Drug abuse, addiction, and violence are very sensitive topics, but they are ones that need to be discussed. Red Ribbon Week is an extraordinarily important time to come together and talk about these matters with our children. Here are nine ways to engage children in Red Ribbon Week.
1. Talk About the Week
If you haven’t talked to your children about drugs and violence before, you might have to speak pretty broadly. Explain how people are tempted by drugs and violence and what sort of harm comes as a result of this.
2. Tell Them About the Importance
You children might realize that you think this is important, but they might have trouble understanding why it should matter to them. Explain how having a week dedicated to a cause like this helps to create a dialogue that allows solutions to be developed.
3. Tell Them Stories
You don’t want to sensationalize anything or try to scare your kids, but you should give them stories that emphasize the importance of Red Ribbon Week. If you know anyone personally whose life has been altered by drugs and/or violence, consider talking about them. It might make you emotional, but it can really drive home the importance of these lessons.
4. Think of an Action Plan
Part of Red Ribbon Week is to help your children deal with the possibility of being pressured into taking drugs or participating in violence. When you talk about these things, tell them some ideas of things they can do or say should these situations arise. This includes walking away or politely but firmly declining.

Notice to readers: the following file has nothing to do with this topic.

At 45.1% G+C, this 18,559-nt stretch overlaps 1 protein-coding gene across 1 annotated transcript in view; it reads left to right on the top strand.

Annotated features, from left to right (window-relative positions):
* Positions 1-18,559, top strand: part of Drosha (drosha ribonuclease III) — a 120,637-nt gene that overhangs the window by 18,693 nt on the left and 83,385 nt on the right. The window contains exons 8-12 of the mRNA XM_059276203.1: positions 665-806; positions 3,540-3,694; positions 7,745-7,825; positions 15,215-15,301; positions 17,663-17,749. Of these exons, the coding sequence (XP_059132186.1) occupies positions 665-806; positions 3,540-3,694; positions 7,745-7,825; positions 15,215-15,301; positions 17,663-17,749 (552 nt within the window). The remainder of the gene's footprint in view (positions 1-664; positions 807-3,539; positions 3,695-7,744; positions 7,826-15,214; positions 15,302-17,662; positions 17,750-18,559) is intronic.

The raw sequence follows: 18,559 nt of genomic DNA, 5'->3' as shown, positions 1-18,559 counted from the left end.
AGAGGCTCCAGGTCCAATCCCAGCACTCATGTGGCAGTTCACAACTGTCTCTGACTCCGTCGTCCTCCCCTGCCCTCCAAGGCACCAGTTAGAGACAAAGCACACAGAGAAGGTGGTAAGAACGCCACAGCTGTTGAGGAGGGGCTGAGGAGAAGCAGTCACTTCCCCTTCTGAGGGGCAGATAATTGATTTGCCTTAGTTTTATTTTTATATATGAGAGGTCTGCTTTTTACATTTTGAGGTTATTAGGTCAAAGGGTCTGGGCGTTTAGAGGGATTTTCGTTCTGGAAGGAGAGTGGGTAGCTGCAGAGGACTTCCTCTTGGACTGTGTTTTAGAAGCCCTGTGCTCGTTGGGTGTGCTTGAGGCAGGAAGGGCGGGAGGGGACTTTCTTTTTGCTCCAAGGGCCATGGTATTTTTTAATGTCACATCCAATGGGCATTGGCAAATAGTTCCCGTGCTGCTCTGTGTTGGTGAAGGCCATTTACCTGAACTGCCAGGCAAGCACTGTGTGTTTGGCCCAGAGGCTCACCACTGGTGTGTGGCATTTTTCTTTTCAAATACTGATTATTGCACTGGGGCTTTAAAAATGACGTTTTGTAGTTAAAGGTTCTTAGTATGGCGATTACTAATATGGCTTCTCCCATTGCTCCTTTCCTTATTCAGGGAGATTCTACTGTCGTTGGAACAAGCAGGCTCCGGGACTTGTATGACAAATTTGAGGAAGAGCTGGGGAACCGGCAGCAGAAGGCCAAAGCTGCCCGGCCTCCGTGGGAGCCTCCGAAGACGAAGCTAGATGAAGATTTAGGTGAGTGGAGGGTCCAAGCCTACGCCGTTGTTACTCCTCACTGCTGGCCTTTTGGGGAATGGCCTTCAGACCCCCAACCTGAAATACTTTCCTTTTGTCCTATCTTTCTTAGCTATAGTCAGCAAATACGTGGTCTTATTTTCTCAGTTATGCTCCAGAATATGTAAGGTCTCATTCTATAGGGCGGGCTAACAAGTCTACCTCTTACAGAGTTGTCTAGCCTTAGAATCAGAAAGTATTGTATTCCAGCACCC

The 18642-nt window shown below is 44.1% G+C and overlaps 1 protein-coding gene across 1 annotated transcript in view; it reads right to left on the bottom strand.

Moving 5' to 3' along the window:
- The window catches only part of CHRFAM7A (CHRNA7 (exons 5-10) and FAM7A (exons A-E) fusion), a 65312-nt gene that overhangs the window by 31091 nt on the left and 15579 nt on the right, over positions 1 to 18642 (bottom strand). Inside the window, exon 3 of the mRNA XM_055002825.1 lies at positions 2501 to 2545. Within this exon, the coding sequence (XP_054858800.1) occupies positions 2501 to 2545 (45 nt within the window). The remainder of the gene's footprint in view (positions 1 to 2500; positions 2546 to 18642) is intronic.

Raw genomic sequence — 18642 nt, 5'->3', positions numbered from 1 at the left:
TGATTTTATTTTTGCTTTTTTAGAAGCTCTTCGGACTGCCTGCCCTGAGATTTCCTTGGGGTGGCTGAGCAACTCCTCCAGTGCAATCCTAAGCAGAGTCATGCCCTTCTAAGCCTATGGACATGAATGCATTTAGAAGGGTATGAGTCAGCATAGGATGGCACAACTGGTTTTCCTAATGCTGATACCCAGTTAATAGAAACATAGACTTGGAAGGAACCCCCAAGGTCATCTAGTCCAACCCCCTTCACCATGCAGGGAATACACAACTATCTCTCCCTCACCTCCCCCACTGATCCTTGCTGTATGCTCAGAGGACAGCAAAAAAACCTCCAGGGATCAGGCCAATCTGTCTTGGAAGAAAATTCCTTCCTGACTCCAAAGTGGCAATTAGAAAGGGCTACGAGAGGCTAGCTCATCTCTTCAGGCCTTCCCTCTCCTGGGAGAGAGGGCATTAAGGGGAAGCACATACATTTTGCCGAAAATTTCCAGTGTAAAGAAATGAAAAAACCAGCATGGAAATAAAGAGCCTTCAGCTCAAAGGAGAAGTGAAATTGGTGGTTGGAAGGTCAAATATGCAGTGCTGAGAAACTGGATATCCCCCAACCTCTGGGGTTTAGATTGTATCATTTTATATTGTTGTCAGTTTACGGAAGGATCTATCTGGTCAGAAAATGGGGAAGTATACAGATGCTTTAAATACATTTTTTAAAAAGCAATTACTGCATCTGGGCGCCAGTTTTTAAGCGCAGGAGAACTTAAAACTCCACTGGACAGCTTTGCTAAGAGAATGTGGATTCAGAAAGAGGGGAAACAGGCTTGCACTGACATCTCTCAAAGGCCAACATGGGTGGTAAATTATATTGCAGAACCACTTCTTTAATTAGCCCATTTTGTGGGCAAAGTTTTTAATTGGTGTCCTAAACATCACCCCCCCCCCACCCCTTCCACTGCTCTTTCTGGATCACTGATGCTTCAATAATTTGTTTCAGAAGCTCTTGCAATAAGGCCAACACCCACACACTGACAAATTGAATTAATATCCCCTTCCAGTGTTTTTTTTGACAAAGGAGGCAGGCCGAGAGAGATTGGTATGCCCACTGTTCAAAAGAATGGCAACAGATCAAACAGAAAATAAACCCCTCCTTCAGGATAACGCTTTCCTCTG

5. Focus on Healthy Alternatives
Explain to your children that many people fall into drugs and violence because they think they don’t have anything better to do. There are so many other constructive activities that can be done in place of these things. Make a list of your child’s favorite activities and reasons why they’re better than drugs or violence.
6. Teach Compassion
Your children should be taught that those who are tempted by drugs and/or violence are not necessarily bad people. They’ve just been led down the wrong path. When we avoid judgement of people who have made mistakes, we become more compassionate, well-rounded people.
7. Be Creative
Red Ribbon Week is a time to speak out against drugs and violence. It’s also a time to flex your creative muscles. One way to do this is by making a poster, especially if your child’s school is having a poster contest. Your children might also try something like writing a poem or a play about Red Ribbon week and why it’s important.
8. Remind Them that You Love Them
All these discussions of drugs and violence might scare your children into thinking that any mistake will cost your love for them. Make sure they know that your love is unconditional. If you have to discipline them about anything, it’s being done out of love, not judgement.
9. Let Them Ask You Questions
Children are naturally curious, and this topic can spark a lot of curiosity. Give them the opportunity to voice their concern. They shouldn’t feel like their questions are a nuisance or obvious. Even if you know the answer to something, there was a time when you didn’t. Tell your children that they should never feel afraid to talk to you about anything that’s worrying them.
The lessons of Red Ribbon Week should not be considered temporary. When you have these discussions with your children, you need to remind them of how they should not be forgotten. This is not meant to scare them of the world, but to teach them how to be vigilant and know how to respond to uncomfortable situations. By taking Red Ribbon Week seriously, we can help our children to take their lives seriously as well.